Aura II: "Aura" and the Corpus Juris

IFSR Newsletter 1997 Vol. 16 No. 1 April
Ernesto Grün
Lavalle 1447/5 K.
Buenos Aires, Argentina
In the IFSR-Newsletter No. 40 (March 1996) appeared a small article by my friend Charles Francois about “‘Aura’ and the Wasa Story”. This story is in some ways similar (isomorphic ?) to what happened with the Corpus Juris Civilis. It seems to me to be a perfect illustration, in the realm of law, of the concept of “aura”, i.e. as defined it [1]: “The set of traces, and/or contraints left over by a system after the end of its functional existence”. The conception of “aura” was originally conceived by Henri Prat (“Le Champ unitaire en Biologie”) and, in my opinion, has many other examples and applications in law and politics.
Justinian I (483-565), emperor of the Roman empire, found the laws of the roman empire in great confusion. Many were out of date, some contradicted others, nowhere did a complete collection of them exist. Justinian appointed a commission to study the problem. The work of the commissioners resulted in the publication of the “Code of Justinian”. The first book, “Codex Constitutionum”, is a collection of decrees of the emperors; the “Digest”, or “Pandects”, a summary of 9.000 extracts from the opinions of the lawyers and judges who had interpreted these decrees, and the “Institutes”, a textbook. The “Institutes” stated legal principles in simple terms. A fourth book, the “Novels” (Novella constitutions), included the ordinances of Justinian after the codification. These four together constitute the “Code of Justinian”, or Civil Law (Corpus Juris Civilis). Justinian forbade any commentaries of his work which he wanted to be a universal system of law.
During the Middle Age, Roman law in western Europe fell into disuse and was replaced by canon low and by the customs of the different Germanic peoples that overran the empire. But in the late 11th century Roman law, especially its condification by the Corpus Juris was rediscovered and studied by scholars in northern Italy, especially at the University of Bologna. With the increased demand for trained experts in law and administration, students flocked to Bologna from all over Europe, and soon the revival of Roman law had spread to other centers of learning. Hence, Roman law came to influence the developing legal systems of the newly emerging nations of Europe. The system that resulted was called everywhere the Jus Civile.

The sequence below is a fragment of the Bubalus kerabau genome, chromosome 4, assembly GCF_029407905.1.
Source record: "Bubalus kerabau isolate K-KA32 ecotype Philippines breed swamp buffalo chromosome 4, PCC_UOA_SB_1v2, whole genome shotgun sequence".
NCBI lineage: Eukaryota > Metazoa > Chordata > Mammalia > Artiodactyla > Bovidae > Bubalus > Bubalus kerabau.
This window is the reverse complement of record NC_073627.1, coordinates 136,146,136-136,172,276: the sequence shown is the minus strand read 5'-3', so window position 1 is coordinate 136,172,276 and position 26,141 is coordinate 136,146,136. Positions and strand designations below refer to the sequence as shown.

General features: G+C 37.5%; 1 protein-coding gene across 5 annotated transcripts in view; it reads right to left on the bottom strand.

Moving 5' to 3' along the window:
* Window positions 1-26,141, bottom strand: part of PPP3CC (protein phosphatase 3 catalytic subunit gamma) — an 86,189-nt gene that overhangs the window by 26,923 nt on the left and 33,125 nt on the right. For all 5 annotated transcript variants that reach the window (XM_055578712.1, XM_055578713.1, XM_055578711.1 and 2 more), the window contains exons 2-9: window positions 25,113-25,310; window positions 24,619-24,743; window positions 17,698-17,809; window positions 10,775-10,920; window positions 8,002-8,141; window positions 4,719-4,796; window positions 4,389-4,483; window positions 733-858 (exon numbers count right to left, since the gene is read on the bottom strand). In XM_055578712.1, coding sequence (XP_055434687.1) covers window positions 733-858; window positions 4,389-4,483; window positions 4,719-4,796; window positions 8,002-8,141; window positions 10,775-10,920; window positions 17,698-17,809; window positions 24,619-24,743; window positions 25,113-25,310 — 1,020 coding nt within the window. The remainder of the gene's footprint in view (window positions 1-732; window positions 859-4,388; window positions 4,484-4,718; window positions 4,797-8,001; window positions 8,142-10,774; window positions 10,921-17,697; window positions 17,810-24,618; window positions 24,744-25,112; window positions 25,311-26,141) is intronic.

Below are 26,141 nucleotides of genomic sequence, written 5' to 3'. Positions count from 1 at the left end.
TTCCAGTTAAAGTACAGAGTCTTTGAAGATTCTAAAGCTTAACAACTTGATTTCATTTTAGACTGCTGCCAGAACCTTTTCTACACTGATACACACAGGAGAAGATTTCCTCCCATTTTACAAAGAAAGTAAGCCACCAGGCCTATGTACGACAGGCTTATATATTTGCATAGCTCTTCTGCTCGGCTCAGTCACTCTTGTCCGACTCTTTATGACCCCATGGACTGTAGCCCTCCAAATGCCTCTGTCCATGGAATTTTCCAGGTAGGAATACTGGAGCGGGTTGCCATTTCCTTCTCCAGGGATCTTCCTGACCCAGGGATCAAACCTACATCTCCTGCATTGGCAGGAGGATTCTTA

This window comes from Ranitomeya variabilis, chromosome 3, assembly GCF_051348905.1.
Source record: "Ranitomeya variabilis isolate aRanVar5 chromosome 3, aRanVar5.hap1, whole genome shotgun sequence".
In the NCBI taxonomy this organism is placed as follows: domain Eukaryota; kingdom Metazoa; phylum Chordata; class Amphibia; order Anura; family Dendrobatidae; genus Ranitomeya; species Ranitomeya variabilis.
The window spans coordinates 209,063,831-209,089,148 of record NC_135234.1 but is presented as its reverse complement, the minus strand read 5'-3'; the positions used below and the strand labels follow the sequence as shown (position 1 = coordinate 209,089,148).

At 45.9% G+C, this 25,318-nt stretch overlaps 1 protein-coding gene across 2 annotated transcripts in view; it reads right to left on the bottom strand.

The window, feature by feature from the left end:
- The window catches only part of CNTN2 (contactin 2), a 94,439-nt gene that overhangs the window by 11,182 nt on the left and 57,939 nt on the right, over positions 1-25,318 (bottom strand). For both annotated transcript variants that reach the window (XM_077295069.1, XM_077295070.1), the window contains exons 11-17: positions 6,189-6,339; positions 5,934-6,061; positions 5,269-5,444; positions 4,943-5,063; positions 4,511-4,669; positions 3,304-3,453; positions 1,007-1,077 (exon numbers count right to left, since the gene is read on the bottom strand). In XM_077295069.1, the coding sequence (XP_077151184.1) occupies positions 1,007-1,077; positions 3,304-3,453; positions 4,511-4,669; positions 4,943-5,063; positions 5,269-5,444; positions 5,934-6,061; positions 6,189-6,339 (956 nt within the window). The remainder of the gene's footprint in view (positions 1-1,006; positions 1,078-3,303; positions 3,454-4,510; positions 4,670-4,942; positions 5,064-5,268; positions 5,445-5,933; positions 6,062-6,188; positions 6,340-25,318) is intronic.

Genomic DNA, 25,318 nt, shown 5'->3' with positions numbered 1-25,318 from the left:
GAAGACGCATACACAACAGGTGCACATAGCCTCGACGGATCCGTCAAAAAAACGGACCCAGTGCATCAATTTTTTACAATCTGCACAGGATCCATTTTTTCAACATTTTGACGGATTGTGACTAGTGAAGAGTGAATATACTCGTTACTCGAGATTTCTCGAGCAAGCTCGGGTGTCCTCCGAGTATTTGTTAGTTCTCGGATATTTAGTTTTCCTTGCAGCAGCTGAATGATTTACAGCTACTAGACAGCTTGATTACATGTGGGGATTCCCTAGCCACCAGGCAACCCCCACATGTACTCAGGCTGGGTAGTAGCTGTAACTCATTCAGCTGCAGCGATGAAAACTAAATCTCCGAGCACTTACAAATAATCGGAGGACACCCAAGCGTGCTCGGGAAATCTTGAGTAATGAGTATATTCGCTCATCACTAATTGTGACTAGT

Naturally the contents of the Corpus Juris had to be reinterpreted and adapted to fit the completely different social, economic, political and religious conditions of the time, a task accomplished by the “glossatores”, through a method known as the “mos italicus”.
Further information can be found in William Seagle’s “The Quest for Law“ (chapter 12.2). He speaks about the gost story of the resurrection of roman law.
And so, as with the Swedish warship, given favourable condition and/or circumstances a system could recuperate itself as a functional entity of a quite different kind.
[1] Francois Charles: Diccionario de Teoria General de Sistemas y Cibernectica’, Ed. Gesi, Buenos Aires, 1992.

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